And we’re off: Cincy Unscripted’s breakdown of the MLB… part 6

The final installment of Jim Bianchine sounds off on MLB at the break.  Last, but not least, the AL WEST

TEXAS RANGERS (52-34)

IMG_2783After successive World Series trips the Rangers, for good reason, are considered the class of the American League.

Want further proof? They rank first in baseball hitting .280 and third in the AL with a 3.72 ERA.

With so many stars it is hard to find a place to begin, but most would start with All-Star slugger Josh Hamilton who is tied for first in the AL with 27 homers, tops in the league with 75 RBIs and is hitting .308.

In a loaded lineup, fellow All-Star Adrian Beltre (15-54) is fifth in the AL in hitting (.326) and slick All-Star infielder Elvis Andrus is hitting .293. Add All-Star second baseman Ian Kinsler (.279) All-Star catcher Mike Napoli (12 hrs) and the beat goes on. Want more? Throw in David Murphy (.288) and slugger Nelson Cruz (.267-11-53) for good measure.

This team is not hitting heavy. All-star hurler Matt Harrison (11-4, 3.10),  Colby  Lewis (3.51 ERA) and Yu Darvish (10-5, 3.59) with a closer the likes of All-Star Joe Nathan (18 SV, 1.73) and the Rangers have it all.

Well they have it all but a ring.

LOS ANGELES ANGELS (48-38 -4)

While many feel the Rangers are once again the clearcut ruler of not only the division but the American League, the heavy spending Angels may actually stack up quite well against their division rivals.

And while the main focus was on their signing superstar Albert Pujols to a mega deal, he may be only a portion of the reason the Angels will likely put all kinds of heat on the Rangers.

Pujols is not the.story, but just a small part of it to date. Off to a woeful start, King Albert seems to have settled in (.268-14-51) to his new league and that could spell real trouble for AL foes. But trouble comes in bunches when facing LA from some unexpected sources.

Rookie sensation Mike Trout (.341-12-40) not only leads the league in batting but is an All-Star which is pretty good since he was not penciled in the starting lineup in off-season projections.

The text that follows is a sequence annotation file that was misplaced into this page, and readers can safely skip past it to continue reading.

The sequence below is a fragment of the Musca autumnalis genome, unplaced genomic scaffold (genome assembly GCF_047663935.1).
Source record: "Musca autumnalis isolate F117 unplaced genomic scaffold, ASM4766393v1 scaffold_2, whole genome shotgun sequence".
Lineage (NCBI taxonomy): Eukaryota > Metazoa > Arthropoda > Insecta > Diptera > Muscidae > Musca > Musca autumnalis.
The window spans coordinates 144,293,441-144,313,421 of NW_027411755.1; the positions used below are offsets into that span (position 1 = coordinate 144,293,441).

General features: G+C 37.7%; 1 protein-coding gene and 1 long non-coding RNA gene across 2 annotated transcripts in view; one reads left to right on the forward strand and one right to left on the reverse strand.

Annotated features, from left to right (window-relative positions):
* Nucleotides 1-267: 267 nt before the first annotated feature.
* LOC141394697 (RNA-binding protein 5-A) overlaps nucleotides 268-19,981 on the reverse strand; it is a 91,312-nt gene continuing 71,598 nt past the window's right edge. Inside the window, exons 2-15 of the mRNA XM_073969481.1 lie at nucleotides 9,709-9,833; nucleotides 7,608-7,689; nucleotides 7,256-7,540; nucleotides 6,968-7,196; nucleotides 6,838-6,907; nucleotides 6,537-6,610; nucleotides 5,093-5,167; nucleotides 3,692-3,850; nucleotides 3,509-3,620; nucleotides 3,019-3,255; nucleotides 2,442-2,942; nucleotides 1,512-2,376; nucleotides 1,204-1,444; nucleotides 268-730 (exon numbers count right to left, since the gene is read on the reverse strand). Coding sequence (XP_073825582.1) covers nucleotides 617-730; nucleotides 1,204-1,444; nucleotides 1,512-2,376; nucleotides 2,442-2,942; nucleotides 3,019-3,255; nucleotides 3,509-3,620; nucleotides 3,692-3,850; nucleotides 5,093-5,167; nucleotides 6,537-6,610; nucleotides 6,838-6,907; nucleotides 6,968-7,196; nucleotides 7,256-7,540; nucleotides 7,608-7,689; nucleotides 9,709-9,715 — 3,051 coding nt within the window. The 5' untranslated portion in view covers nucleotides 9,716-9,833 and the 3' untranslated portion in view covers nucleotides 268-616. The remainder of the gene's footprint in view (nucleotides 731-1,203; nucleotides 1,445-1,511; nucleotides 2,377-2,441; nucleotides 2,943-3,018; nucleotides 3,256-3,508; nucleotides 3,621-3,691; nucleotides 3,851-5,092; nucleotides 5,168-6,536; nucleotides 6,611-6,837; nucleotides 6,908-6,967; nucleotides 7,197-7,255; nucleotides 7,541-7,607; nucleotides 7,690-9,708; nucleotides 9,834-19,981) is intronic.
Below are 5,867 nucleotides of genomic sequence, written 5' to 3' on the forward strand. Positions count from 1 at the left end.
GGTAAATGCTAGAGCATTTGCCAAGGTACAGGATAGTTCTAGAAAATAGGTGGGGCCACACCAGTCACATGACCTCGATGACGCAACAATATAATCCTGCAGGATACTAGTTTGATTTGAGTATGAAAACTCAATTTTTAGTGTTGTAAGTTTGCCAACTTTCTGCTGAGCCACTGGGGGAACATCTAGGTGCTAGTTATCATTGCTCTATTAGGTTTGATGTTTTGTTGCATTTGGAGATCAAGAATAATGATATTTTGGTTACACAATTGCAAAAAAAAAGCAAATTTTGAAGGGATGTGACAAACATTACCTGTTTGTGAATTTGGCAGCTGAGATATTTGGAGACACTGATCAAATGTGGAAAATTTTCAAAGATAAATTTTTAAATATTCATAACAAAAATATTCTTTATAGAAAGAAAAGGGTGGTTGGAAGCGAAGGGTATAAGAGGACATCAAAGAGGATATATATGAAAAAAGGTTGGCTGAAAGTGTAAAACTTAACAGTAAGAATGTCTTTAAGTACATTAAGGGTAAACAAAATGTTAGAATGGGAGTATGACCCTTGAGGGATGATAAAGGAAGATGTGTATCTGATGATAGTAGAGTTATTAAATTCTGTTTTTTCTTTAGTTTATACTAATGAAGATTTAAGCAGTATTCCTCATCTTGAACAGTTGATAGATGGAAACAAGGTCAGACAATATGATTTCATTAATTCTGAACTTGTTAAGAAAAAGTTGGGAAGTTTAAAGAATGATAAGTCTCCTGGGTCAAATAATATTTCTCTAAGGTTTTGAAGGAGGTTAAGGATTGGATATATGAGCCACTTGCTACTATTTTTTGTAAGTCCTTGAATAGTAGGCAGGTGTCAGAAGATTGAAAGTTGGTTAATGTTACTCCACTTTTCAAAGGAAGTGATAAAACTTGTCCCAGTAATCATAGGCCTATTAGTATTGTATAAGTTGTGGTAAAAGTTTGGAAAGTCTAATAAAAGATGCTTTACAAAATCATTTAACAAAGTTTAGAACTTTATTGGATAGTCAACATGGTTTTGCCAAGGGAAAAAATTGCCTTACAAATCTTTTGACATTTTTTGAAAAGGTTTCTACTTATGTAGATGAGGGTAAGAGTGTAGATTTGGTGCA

However young star .Mark Trumbo was and has had a great first half (.306-22-57) as expected

For the Angels, third in hitting in the league (.268) all the pieces are there to contend. Torri Hunter (.270) is a proven star while  Kendrys Morales (.289) and Howard  Kendrick (.276) give the Angels a lineup that just may rival the Rangers if the aforementioned trio enjoys a solid second half.

If it takes balance to win, the Angels have it. Led by All-Star right-hander Jered Weaver (10-1, 3rd AL in wins) the Angels boast the second best staff ERA 3.61 in the AL. Former Ranger C.J. Wilson (9-5) gives them a solid 1-2 punch, but LA has to find consistency in the rest of the rotation from ailing Dan Harren, Jerome Williams and inconsistent Ervin  Santana.

What could separate the Rangers from the Angels is the lack of a dominant closer like Nathan as a lot rests on a suspect bullpen, one somewhat by committee.

OAKLAND ATHLETICS (43-43 -9)

At first glance the A’s sporting a .500 record may appear to be the result of sorcery. The field a lineup of few anyone has ever heard of.

But their magic is in their pitching which ranks first in the AL (3.38). Brandon McCarthy (6-3, 2.54),  Jarrod Parker (5-4, 2.86) and Tom Milone (8-6, 3.57) form a serious trio of starters. Throw in Bartolo Colon taken from the scrap heap who has held his own (6-7, 3.80) and it is little wonder why the A’s are even, despite next to no run support.

And yet when it comes to hitting or lack thereof, it is shocking this team hasn’t fallen into a black hole. Talk about imbalance. It may be true little known Josh Reddick has 20 homers in the first half and Cepedes (.263-9-36), who was slowed by a trip to the DL, shows why people expect big things from the Cuban defector, the team ranks last in hitting in the majors at .225, scoring only 319 runs. By comparison, the Rangers have scored 443. And by comparison the Rangers are nine games ahead of them. Yet .500 is still an accomplishment all things considered.

SEATTLE MARINERS (36-51 -16 ½)

The Mariners have earned the worst record in the American League. It has not happened by chance as the team has next to no pop in the lineup, there is no longer a stick that can hurt you with the decline of Ichiro Suzuki (.261) once a perennial All-Star and potential batting champ.

Even ardent baseball fans would be hard-pressed to name many of the everyday players on the team from the Puget Sound and if it were not for pitching this team would be on the bottom of the Pacific Ocean floor.

The M’s do not have a player, be it regular or reserve hitting above .267. However they do have some pitching that quite obviously get no support. Still they have Felix Hernandez who somehow managed to go 6-5, thanks largely to his 3.13 ERA

Kevin Millwood (3.69), at times reminds fans of his days in Atlanta and Jason  Vargas (8-7) has his moments, but there is little hope on the horizon in the Great White North.